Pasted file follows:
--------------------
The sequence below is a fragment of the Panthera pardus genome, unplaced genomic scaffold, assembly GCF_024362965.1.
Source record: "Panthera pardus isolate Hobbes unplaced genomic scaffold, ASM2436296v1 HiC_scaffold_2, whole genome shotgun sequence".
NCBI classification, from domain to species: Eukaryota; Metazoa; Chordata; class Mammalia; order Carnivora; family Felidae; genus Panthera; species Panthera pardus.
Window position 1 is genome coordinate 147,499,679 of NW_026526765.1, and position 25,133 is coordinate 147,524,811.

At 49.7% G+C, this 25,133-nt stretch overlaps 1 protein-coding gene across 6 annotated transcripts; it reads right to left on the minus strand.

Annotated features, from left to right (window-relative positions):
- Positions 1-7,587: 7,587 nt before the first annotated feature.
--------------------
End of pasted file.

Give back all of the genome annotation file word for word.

The sequence below is a fragment of the Panthera pardus genome, unplaced genomic scaffold, assembly GCF_024362965.1.
Source record: "Panthera pardus isolate Hobbes unplaced genomic scaffold, ASM2436296v1 HiC_scaffold_2, whole genome shotgun sequence".
NCBI classification, from domain to species: Eukaryota; Metazoa; Chordata; class Mammalia; order Carnivora; family Felidae; genus Panthera; species Panthera pardus.
Window position 1 is genome coordinate 147,499,679 of NW_026526765.1, and position 25,133 is coordinate 147,524,811.

At 49.7% G+C, this 25,133-nt stretch overlaps 1 protein-coding gene across 6 annotated transcripts; it reads right to left on the minus strand.

Annotated features, from left to right (window-relative positions):
- Positions 1-7,587: 7,587 nt before the first annotated feature.